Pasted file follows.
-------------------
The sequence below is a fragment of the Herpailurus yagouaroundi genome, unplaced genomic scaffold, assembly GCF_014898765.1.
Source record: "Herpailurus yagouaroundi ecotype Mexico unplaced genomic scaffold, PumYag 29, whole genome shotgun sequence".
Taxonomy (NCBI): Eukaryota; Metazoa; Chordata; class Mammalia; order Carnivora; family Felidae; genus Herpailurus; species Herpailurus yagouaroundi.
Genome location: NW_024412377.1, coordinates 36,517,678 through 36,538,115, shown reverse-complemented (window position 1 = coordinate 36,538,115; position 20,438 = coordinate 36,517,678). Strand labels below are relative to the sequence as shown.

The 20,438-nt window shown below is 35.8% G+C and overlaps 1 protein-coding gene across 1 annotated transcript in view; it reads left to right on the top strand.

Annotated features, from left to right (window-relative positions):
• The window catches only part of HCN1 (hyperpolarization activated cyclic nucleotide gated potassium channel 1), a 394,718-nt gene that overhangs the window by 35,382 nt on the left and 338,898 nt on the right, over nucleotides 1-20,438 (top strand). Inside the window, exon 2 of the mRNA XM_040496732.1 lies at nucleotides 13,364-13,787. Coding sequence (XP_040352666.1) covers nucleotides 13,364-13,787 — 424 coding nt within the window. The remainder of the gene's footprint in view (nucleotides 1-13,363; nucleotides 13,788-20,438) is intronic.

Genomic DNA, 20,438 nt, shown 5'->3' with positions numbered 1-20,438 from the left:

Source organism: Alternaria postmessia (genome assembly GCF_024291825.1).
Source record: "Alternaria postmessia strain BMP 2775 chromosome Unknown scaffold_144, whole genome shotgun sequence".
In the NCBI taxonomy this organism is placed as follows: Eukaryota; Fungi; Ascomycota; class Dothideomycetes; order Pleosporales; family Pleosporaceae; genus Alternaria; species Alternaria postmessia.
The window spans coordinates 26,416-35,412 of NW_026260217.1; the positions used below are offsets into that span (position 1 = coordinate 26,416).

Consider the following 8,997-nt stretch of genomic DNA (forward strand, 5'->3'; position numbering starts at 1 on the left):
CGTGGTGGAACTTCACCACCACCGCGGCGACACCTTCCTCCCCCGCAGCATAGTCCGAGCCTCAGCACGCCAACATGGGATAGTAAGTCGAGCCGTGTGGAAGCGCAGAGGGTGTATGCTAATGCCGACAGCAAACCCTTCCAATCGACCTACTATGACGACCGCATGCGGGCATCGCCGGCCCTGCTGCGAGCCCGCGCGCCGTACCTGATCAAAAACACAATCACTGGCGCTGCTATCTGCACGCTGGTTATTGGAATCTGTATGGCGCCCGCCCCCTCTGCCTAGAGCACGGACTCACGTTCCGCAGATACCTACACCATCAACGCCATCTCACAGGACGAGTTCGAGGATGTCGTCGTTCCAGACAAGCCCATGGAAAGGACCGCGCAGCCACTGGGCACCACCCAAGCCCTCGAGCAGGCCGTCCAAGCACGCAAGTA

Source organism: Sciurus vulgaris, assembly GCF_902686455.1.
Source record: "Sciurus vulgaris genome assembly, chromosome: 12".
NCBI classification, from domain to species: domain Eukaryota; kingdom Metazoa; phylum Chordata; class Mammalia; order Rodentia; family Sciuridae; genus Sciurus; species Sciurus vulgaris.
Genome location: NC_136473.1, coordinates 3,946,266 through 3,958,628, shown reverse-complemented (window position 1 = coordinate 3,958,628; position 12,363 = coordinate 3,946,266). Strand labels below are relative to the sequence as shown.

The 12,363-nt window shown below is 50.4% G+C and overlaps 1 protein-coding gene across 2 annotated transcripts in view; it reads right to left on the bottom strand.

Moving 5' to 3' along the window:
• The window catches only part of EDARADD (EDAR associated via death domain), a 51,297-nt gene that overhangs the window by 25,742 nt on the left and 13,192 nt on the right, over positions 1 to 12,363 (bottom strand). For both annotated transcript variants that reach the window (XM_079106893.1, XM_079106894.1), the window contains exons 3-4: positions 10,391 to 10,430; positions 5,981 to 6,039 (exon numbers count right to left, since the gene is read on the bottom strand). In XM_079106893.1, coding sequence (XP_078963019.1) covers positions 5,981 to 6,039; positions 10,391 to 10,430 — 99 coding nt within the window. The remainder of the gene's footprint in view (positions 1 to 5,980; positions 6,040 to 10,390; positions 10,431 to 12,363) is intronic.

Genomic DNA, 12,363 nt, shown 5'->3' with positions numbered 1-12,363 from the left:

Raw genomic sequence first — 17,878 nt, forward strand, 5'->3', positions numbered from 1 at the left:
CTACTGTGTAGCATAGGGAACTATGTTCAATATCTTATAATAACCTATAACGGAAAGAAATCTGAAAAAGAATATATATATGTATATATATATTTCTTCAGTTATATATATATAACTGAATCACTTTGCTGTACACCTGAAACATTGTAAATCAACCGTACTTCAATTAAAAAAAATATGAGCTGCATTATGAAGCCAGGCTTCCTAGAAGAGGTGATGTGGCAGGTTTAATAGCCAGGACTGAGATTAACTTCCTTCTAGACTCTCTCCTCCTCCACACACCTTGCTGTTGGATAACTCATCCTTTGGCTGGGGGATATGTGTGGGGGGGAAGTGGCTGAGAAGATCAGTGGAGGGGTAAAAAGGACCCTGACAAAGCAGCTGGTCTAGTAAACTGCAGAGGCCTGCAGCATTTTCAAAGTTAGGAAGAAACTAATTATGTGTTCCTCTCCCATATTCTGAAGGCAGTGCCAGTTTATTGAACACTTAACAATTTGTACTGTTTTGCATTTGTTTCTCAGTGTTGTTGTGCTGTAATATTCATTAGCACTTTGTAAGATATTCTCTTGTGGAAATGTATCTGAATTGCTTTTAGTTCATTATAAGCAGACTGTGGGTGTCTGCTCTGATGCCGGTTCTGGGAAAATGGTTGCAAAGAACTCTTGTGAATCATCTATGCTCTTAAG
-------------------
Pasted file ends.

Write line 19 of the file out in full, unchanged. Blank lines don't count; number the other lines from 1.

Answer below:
The 12,363-nt window shown below is 50.4% G+C and overlaps 1 protein-coding gene across 2 annotated transcripts in view; it reads right to left on the bottom strand.